Our vision is a world of thriving social purpose organisations


Leadership Space was founded in 2013 to be a deep and real partner for those in leadership roles across the wide and varied ‘nonprofit’ sector.


We believe that this can only happen if people are given high quality support for the complex jobs that they do.


When you leverage individual and team potential, you amplify social impact.

Theory of Change diagram


  • The Arts
  • International Development
  • Disability
  • Health and Wellbeing
  • Children’s Services
  • Community Services
  • Religious entities
  • Philanthropy
  • Environment & Heritage
  • Indigenous
  • Aged Care
  • Independent Schooling


Elise Sernik - Leadership Space

Elise Sernik PCC, Founder

Elise Sernik is a professionally accredited coach who partners with leaders and teams from across the purpose economy to transform their organisations and their professional potential. She draws on a background in commercial and not-for-profit management, organisational consulting and executive coaching to support her clients to achieve their goals in leadership, strategy and organisational change. Elise brings a rich palate of skills in neuroscience, mindfulness, systems dynamics, communication and conflict resolution, and a style that is dynamic, engaging and transformational. In 2015 was honoured to be recognised by ICF NSW for her contribution to the nonprofit sector.

Barbara Barkley, PCC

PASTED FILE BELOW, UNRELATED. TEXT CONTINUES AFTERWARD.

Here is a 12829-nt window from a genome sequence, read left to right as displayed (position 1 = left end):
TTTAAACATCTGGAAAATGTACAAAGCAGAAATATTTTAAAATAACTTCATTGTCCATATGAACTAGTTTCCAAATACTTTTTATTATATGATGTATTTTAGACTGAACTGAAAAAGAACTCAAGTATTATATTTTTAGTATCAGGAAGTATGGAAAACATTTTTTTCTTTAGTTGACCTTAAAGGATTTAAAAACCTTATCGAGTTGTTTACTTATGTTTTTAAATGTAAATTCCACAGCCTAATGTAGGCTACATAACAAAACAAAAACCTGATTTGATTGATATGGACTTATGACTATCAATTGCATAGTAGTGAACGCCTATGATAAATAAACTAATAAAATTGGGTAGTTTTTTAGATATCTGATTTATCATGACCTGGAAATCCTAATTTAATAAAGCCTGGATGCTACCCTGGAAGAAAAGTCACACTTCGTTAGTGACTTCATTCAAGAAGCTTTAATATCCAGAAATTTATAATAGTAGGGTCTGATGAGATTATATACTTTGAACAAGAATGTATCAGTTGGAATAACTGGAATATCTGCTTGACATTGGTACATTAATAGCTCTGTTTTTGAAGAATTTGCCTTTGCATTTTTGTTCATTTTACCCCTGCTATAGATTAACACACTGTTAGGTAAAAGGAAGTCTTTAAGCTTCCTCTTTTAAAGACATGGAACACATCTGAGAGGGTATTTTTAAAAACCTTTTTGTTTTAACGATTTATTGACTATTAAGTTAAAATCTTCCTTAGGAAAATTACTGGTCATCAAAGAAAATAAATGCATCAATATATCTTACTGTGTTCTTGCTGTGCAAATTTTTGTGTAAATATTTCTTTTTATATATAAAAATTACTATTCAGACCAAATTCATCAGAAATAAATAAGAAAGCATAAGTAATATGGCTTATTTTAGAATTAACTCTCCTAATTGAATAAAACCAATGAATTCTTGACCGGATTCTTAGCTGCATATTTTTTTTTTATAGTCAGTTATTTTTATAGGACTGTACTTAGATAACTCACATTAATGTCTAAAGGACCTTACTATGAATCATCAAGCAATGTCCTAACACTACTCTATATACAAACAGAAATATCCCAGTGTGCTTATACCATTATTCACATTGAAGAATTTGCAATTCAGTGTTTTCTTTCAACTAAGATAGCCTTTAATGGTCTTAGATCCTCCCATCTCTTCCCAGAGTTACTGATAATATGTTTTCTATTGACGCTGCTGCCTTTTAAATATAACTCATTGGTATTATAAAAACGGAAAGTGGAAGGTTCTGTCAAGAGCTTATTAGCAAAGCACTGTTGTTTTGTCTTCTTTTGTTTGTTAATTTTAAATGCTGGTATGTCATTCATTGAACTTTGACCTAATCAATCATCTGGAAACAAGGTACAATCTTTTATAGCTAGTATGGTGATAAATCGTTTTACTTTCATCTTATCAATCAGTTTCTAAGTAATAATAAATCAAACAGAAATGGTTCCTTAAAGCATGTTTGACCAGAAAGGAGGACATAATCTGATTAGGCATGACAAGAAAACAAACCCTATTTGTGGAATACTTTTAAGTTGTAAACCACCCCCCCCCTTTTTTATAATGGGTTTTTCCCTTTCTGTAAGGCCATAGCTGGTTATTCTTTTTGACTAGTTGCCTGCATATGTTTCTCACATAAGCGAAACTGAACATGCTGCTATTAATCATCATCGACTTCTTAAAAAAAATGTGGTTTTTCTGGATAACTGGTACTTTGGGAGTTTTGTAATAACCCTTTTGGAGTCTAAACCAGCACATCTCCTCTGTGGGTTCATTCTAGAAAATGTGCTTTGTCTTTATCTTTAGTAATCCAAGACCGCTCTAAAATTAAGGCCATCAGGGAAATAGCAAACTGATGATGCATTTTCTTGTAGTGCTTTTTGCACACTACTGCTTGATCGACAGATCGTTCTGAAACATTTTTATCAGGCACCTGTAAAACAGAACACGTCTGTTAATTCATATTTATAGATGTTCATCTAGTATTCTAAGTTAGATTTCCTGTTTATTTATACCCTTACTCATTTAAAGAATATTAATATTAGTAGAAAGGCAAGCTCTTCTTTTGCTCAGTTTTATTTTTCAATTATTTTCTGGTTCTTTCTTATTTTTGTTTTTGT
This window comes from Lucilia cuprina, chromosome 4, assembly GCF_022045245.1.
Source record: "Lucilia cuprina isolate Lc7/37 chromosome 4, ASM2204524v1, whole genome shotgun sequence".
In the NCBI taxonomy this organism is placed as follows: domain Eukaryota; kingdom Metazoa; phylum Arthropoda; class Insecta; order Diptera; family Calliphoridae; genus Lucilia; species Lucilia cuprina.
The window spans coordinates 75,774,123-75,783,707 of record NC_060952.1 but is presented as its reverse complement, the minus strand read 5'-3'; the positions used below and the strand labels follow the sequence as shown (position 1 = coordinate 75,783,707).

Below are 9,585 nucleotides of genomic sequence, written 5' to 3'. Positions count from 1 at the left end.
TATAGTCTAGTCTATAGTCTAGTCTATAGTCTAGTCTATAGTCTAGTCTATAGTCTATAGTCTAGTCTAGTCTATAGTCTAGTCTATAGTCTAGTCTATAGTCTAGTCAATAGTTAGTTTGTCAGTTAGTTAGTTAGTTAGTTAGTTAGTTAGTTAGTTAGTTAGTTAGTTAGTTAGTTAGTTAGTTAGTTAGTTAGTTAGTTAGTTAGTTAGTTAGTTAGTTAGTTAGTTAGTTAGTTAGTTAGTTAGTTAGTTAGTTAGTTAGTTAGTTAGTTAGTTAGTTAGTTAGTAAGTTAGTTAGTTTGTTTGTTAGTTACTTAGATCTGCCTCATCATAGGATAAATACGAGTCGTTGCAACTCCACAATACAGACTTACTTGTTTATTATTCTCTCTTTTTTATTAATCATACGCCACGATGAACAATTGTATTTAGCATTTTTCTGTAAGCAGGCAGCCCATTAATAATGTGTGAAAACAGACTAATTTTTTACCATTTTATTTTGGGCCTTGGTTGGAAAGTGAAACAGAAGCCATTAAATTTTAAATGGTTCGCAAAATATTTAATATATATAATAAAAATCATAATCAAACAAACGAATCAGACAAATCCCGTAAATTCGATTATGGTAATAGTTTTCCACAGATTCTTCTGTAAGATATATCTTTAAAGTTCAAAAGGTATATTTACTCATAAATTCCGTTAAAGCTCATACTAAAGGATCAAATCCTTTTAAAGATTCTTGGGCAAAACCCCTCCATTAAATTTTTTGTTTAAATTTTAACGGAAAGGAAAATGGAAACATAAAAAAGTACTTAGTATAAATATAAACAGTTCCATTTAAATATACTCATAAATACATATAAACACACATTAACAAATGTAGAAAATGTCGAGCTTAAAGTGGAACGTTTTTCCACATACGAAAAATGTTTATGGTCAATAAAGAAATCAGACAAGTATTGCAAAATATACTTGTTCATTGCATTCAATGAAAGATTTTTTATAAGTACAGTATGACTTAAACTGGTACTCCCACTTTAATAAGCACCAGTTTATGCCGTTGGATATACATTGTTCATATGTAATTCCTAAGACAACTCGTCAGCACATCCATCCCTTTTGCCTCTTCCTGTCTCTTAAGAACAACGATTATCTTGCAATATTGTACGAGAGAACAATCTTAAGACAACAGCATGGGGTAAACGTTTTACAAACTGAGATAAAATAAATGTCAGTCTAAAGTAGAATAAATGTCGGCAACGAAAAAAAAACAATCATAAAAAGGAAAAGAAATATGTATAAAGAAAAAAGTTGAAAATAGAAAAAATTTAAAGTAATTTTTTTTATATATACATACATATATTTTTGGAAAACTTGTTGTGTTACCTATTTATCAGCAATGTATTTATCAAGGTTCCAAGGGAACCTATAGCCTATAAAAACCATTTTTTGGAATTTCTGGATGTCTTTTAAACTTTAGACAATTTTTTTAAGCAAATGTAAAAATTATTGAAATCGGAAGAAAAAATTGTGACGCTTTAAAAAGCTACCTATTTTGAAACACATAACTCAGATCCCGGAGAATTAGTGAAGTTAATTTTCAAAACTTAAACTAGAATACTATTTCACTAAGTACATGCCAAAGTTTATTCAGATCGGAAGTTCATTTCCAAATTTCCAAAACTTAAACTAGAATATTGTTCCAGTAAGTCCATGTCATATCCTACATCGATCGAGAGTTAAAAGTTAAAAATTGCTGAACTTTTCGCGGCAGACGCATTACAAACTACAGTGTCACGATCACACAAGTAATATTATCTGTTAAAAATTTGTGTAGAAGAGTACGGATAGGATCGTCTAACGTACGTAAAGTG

Barb is a professionally accredited PCC coach, with a business and accounting background, a Masters in Sports Management and a senior social purpose career. As CEO of Womensport Queensland, National Manager of the Telstra Foundation and through her own strategy and executive coaching business, Barb has created partnerships, developed strategies and delivered programs across sport, community, corporates and government.  Barb engages collaboratively, and with a leader’s perspective to help people and organisations clarify their vision of where they want to go and how they could get there while staying true to their values and purpose.
Claire Pryce - Leadership Space

Claire Pryce

Claire Pryce is a professionally accredited coach who has dedicated her career to deepening the impact of the for-purpose sector. Claire champions the development of effective and bold leaders, equipping her clients to consciously and purposefully lead their organisations towards transformational and sustainable success. Supported by a degree in Psychology and qualifications in brain and body based coaching, Claire draws upon her experience working in a leadership capacity in the nonprofit sector to empower leaders to harness their individual potential and, in turn, advance the cause of altruism.
Sophie Grace - Leadership Space

Sophie Grace

Sophie has been working in the for-purpose sector for many years in roles that encompass business administration, project management, marketing and research. She began her work in the sector with the Australian Charities Fund (ACF) and now works with Leadership Space as well as our partners, Good Foundations and People for Purpose. Sophie brings with her more than ten years corporate experience in recruitment and marketing as well as expertise in contemporary jewellery design and teaching. Sophie is committed to helping create a stronger and more effective for-purpose sector.




Our specialty is blending a cross section of powerful disciplines: neuroscience, systems dynamics, globally validated profiling, mindfulness, relational models, organisational development, conflict management, gestalt and conversational intelligence.


Our ethics are strengths-based, solution oriented and client-led.


This provides you with access to a rich resource of tailored, cutting-edge, effective support.